|08-17-2014 03:21 AM|
I havent read all the responses but this is a dog I would definitely rehome. My cats are family and do good with the dogs. A dog trying to get at them or reacting the way you are describing is not only throwing off the harmony in the house, but it's causing extreme stress to your cats. A cat severely stressed can actually develop health issues related to stress. Been there. Lived it. My sister in laws cat developed bladder stones and we didnt know about it until it was too late. He was stressed by the new animals in the house at the time.
Some dogs just cant be around cats. You are putting your cats at risk by keeping him.
|08-16-2014 01:02 PM|
|Blanketback||OP, what other corrections have you used besides spraying water at your dog? I know you say you don't want to use heavy corrections, and I'm not suggesting that you alpha roll your dog or get all crazy on him, lol - but IMO, the crating and spritzing him may just be antagonizing him, and the crated cat could have just been teasing him. Have you ever directly told him that his behavior was unacceptable?|
|08-16-2014 11:44 AM|
I also adopted a dog - for 3 days - who spent the entire time trying to get and kill my cat. Tried to climb the bannister; my cat spent the whole time in the back of a closet. This is a dog savvy cat, who probably thinks of herself as more dog, having been raised by my dog since she was 4 weeks old.
There was a total level of predatory desire in that dog that I have not seen since in almost 40 foster dogs in almost 12 years, to get to and kill my cat. When I asked the foster if she was okay with other prey type animals she said oh wait, she's pulled things off our house trying to get chipmunks. Well, duh. I was ticked.
I was not willing to invest the time - dangerous for my cat while it was ongoing - or type of training that would be necessary to try to make this dog not kill my cat, when that was her nature. It wasn't fair to her, and it was most certainly not fair to my cat who was there first, and was outgunned by 60#.
There will be a nice no cat home for that dog, and you can find a dog who will enjoy and be as safe as a dog can be, with yours.
|08-16-2014 11:37 AM|
|llombardo||The other day Midnite cornered the cat on the stairs. I got there and all he was doing was watching the cat, which I don't normally allow but it gave me time to get there. Well the cat decided to take the dog on and it almost went south real fast for the cat. Needless to say I wasn't happy with either of them but Midnite got reprimanded heavily, since I can't make the cat realize he is the bigger problem. For the last few days now when the cats are in his view I only have to look at him or tell him let it go. Midnite definitely doesn't want to feel my wrath again and walks away huffing and puffing. I have been nice and positive and it works most of the time, but now I'm not being nice anymore, Midnite will not win this battle.|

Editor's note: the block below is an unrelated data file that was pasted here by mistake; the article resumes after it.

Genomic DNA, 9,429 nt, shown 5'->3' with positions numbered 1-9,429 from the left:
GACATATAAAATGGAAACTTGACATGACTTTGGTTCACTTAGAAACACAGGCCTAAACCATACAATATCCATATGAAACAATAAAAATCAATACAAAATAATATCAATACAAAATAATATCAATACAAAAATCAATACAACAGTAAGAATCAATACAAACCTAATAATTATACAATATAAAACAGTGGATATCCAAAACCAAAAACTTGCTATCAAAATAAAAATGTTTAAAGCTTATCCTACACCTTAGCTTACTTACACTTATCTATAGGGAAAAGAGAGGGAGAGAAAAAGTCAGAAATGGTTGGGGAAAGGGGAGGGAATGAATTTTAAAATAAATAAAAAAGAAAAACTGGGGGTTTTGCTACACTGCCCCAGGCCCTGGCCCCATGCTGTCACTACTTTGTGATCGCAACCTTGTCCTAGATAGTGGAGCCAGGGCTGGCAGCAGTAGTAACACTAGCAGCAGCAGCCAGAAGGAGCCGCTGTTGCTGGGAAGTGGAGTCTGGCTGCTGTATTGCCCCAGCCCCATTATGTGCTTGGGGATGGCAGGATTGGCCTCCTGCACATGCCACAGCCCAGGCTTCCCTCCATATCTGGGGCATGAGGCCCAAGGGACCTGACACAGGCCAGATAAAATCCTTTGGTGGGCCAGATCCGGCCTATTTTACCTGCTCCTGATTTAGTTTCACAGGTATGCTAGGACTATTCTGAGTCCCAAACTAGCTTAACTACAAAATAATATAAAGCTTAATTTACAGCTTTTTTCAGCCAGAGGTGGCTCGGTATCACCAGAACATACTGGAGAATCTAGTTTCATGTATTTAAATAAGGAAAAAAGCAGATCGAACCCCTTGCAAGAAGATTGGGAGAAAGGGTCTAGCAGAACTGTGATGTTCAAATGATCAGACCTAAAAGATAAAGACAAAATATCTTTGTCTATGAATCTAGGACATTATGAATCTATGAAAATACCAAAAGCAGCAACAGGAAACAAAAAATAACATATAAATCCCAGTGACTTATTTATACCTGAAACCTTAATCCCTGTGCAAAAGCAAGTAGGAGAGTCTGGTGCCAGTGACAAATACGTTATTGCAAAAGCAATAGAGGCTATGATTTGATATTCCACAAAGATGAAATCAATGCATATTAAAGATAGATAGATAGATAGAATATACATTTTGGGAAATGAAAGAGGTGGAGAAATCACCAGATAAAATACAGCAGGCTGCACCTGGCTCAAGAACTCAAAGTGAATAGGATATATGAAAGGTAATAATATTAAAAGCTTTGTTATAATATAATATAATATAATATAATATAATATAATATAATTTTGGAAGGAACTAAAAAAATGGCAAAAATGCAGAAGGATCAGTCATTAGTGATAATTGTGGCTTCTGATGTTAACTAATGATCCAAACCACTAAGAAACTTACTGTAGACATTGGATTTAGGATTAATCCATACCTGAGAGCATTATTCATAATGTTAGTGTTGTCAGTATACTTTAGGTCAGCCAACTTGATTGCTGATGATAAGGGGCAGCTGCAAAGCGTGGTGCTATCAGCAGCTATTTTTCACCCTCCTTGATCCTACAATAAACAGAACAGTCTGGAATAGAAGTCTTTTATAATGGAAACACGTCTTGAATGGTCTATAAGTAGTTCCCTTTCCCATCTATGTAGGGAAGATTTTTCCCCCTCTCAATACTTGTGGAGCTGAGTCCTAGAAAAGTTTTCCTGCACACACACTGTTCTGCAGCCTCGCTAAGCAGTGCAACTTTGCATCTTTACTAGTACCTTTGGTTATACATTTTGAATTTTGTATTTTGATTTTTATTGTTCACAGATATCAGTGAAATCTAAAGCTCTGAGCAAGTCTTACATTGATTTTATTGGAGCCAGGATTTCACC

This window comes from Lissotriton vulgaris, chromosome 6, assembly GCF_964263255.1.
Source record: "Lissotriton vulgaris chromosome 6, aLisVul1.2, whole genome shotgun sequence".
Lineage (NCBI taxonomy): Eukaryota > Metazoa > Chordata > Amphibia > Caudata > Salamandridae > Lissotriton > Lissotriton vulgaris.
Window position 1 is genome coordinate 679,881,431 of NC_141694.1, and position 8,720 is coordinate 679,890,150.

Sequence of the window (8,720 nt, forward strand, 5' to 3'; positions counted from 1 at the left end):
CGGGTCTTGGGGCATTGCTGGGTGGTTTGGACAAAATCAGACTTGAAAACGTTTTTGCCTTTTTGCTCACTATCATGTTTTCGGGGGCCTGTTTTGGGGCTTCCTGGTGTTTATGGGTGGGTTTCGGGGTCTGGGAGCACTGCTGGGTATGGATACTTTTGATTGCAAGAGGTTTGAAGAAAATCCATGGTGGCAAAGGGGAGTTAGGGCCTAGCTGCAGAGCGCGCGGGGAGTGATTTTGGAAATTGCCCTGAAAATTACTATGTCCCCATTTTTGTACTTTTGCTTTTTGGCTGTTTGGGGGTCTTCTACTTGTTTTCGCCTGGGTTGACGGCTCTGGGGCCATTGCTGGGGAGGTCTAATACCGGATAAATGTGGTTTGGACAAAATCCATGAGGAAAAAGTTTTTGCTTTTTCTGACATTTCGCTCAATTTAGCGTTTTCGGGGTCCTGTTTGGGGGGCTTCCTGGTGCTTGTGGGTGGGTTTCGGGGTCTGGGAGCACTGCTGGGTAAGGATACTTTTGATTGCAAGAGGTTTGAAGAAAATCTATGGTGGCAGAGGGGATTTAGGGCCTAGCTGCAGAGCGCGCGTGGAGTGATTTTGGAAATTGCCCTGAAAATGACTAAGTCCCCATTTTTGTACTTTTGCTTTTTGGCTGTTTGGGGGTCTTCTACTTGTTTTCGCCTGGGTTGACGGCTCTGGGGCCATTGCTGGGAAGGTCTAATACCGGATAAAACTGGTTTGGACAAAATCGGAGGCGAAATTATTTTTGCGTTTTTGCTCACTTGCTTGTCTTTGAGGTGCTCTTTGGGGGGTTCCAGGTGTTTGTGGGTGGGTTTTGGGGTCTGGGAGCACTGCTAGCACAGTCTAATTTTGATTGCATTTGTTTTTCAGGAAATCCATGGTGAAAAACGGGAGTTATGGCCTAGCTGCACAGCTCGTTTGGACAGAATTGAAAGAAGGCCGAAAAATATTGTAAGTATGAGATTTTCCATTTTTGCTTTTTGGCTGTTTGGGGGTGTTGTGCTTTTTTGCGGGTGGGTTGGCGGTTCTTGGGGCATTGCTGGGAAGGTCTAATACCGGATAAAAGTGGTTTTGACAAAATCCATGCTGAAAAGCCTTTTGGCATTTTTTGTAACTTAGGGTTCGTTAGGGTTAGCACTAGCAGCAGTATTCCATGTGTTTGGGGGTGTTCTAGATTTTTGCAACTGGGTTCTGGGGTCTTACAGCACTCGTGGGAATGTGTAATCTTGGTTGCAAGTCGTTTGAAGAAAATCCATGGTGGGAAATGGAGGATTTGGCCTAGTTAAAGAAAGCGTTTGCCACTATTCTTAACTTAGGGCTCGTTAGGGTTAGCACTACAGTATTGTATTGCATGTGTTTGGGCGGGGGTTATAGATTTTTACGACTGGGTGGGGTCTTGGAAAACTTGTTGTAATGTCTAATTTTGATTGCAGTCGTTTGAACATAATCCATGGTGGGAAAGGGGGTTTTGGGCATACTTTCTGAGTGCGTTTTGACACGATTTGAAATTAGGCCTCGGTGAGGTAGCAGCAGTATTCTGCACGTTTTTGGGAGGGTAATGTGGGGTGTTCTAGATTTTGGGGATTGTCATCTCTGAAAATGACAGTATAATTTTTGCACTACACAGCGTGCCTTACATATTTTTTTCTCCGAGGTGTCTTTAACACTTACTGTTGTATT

|08-16-2014 11:21 AM|
I do think you need to work with someone who can teach how to use such a tool, though. You can cause problems you didn't meant to by using it incorrectly.
Have you called the rescue for support and advice? A good rescue should be there for you post-adoption.
|08-16-2014 10:57 AM|
how are your older two dogs reacting to the tension that Magnus has brought into the house?
Sounds like there was some harmony before . Have to be fair to them as well , especially at that age.
Sounds like you will have to be on guard anytime you are out with the dog , prepared to have a cat cross your path or come into view (on a porch or such) and Magnus will spring into action.
|08-16-2014 06:44 AM|
|zetti||Cats are perceived as prey animals by some GSDs, it's not a matter of "hate". It's natural prey instinct.|
|08-16-2014 03:49 AM|
GSD Hates Cats
My male GSD hates cats with a vengeance. Luckily I do not keep any. If he caught one he would kill it I'm sure. I have to make sure he's on his chain in the garden and walk him in cat free zones only.
He also had the same reaction to a neighbour's guinea pigs when she took them into her garden - he went berserk and was trying his best to get at them. It was horrible.
Cats, rodents and small dogs set him off big time.
|06-22-2014 01:47 PM|
Take a look at this also:
I just got a rescued dog – what do I do? | stickydogblog
Forming a bond will make everything easier. Keep the cats safe.
A Great Small And Lightweight Nylon Mesh Muzzle
I used it on Rocky my GSD to deal with his "people issues" it never seemed to come into play, as far as I could tell?? But I have found out that using a muzzle can change a dogs mind set..."I can't bite/defend so I best not act like a fool??
Also going to say I am not a fan of "holding" cats in the presence of unstable/excited dogs! I did that with a feral and it did not work out to well for me! Cat bit through my finger nail, got infected! ICU and tons of IV's followed!
But yes you have two issues to work on forming a bond and the cats! Form the bond first and the rest "might" fall into place with little effort??
Or you could also go the E collar route with proper instruction! It would be a lot faster! Don't know how that works in the long run though??
In any case the "just got a rescue" or the leerburgh essay, I would see as the first step.
Oh and Ed Farley DVD's can be found here:
It works like Netflix BowWowFlix.com: Dog DVD Rentals | Dog Training Dvd | Dog Dvds | Rent Dog Videos
E collar stuff I would start here again not saying do this but it is an option after the ground work is done on your relationship with the new guy and after two weeks..who knows may not be needed??:
Slow and steady keep everybody safe!
|06-22-2014 10:38 AM|
|LoveSea||And to add that the turning point was when Rocky started barking at our cat who rules the house & she gave him a long hard swipe across the nose & he backed off. She won!|
|This thread has more than 10 replies. Click here to review the whole thread.|